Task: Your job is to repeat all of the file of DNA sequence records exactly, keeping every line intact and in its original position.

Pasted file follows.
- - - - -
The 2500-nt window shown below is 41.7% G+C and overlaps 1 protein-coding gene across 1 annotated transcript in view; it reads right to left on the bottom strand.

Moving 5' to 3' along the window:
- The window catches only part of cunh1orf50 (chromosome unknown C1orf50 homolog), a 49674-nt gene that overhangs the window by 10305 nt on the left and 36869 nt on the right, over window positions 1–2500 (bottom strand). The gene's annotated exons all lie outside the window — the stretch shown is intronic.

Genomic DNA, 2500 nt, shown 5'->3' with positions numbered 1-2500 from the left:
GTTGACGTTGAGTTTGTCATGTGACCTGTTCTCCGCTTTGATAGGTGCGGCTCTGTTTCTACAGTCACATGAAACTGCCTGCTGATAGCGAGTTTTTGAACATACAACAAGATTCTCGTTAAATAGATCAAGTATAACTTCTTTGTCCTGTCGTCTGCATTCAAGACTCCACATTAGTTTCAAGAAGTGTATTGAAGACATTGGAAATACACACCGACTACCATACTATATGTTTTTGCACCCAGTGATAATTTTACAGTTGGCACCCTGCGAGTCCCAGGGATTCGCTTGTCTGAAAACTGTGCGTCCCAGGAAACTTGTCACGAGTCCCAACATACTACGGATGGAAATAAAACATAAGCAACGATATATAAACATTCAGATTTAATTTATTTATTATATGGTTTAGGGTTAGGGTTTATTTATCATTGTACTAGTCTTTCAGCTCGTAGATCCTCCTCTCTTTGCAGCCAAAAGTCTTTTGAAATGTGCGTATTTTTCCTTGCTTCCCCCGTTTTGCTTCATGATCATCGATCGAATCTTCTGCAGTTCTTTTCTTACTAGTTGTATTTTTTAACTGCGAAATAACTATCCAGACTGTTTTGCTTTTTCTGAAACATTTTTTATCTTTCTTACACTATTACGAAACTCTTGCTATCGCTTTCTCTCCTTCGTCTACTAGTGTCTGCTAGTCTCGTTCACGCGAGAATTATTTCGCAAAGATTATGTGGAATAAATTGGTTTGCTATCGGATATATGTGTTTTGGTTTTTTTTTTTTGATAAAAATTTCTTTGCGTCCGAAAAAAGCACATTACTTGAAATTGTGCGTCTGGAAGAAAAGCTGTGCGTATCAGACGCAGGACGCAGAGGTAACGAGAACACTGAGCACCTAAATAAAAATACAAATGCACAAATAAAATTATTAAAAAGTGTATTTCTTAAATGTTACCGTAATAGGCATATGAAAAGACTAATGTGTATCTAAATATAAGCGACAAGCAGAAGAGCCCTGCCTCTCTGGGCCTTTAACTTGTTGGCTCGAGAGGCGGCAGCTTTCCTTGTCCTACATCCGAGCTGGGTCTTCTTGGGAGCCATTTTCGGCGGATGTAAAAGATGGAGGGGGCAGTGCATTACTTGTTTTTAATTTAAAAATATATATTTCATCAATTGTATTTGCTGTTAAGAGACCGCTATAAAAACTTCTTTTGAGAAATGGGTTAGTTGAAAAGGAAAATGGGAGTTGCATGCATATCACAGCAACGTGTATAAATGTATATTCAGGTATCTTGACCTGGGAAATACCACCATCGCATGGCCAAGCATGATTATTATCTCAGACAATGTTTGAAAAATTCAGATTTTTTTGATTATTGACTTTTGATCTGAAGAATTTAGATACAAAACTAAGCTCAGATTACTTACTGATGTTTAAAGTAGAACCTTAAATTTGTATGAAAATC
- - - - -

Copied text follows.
The 2500-nt window shown below is 41.7% G+C and overlaps 1 protein-coding gene across 1 annotated transcript in view; it reads right to left on the bottom strand.

Moving 5' to 3' along the window:
- The window catches only part of cunh1orf50 (chromosome unknown C1orf50 homolog), a 49674-nt gene that overhangs the window by 10305 nt on the left and 36869 nt on the right, over window positions 1–2500 (bottom strand). The gene's annotated exons all lie outside the window — the stretch shown is intronic.

Genomic DNA, 2500 nt, shown 5'->3' with positions numbered 1-2500 from the left:
GTTGACGTTGAGTTTGTCATGTGACCTGTTCTCCGCTTTGATAGGTGCGGCTCTGTTTCTACAGTCACATGAAACTGCCTGCTGATAGCGAGTTTTTGAACATACAACAAGATTCTCGTTAAATAGATCAAGTATAACTTCTTTGTCCTGTCGTCTGCATTCAAGACTCCACATTAGTTTCAAGAAGTGTATTGAAGACATTGGAAATACACACCGACTACCATACTATATGTTTTTGCACCCAGTGATAATTTTACAGTTGGCACCCTGCGAGTCCCAGGGATTCGCTTGTCTGAAAACTGTGCGTCCCAGGAAACTTGTCACGAGTCCCAACATACTACGGATGGAAATAAAACATAAGCAACGATATATAAACATTCAGATTTAATTTATTTATTATATGGTTTAGGGTTAGGGTTTATTTATCATTGTACTAGTCTTTCAGCTCGTAGATCCTCCTCTCTTTGCAGCCAAAAGTCTTTTGAAATGTGCGTATTTTTCCTTGCTTCCCCCGTTTTGCTTCATGATCATCGATCGAATCTTCTGCAGTTCTTTTCTTACTAGTTGTATTTTTTAACTGCGAAATAACTATCCAGACTGTTTTGCTTTTTCTGAAACATTTTTTATCTTTCTTACACTATTACGAAACTCTTGCTATCGCTTTCTCTCCTTCGTCTACTAGTGTCTGCTAGTCTCGTTCACGCGAGAATTATTTCGCAAAGATTATGTGGAATAAATTGGTTTGCTATCGGATATATGTGTTTTGGTTTTTTTTTTTTGATAAAAATTTCTTTGCGTCCGAAAAAAGCACATTACTTGAAATTGTGCGTCTGGAAGAAAAGCTGTGCGTATCAGACGCAGGACGCAGAGGTAACGAGAACACTGAGCACCTAAATAAAAATACAAATGCACAAATAAAATTATTAAAAAGTGTATTTCTTAAATGTTACCGTAATAGGCATATGAAAAGACTAATGTGTATCTAAATATAAGCGACAAGCAGAAGAGCCCTGCCTCTCTGGGCCTTTAACTTGTTGGCTCGAGAGGCGGCAGCTTTCCTTGTCCTACATCCGAGCTGGGTCTTCTTGGGAGCCATTTTCGGCGGATGTAAAAGATGGAGGGGGCAGTGCATTACTTGTTTTTAATTTAAAAATATATATTTCATCAATTGTATTTGCTGTTAAGAGACCGCTATAAAAACTTCTTTTGAGAAATGGGTTAGTTGAAAAGGAAAATGGGAGTTGCATGCATATCACAGCAACGTGTATAAATGTATATTCAGGTATCTTGACCTGGGAAATACCACCATCGCATGGCCAAGCATGATTATTATCTCAGACAATGTTTGAAAAATTCAGATTTTTTTGATTATTGACTTTTGATCTGAAGAATTTAGATACAAAACTAAGCTCAGATTACTTACTGATGTTTAAAGTAGAACCTTAAATTTGTATGAAAATC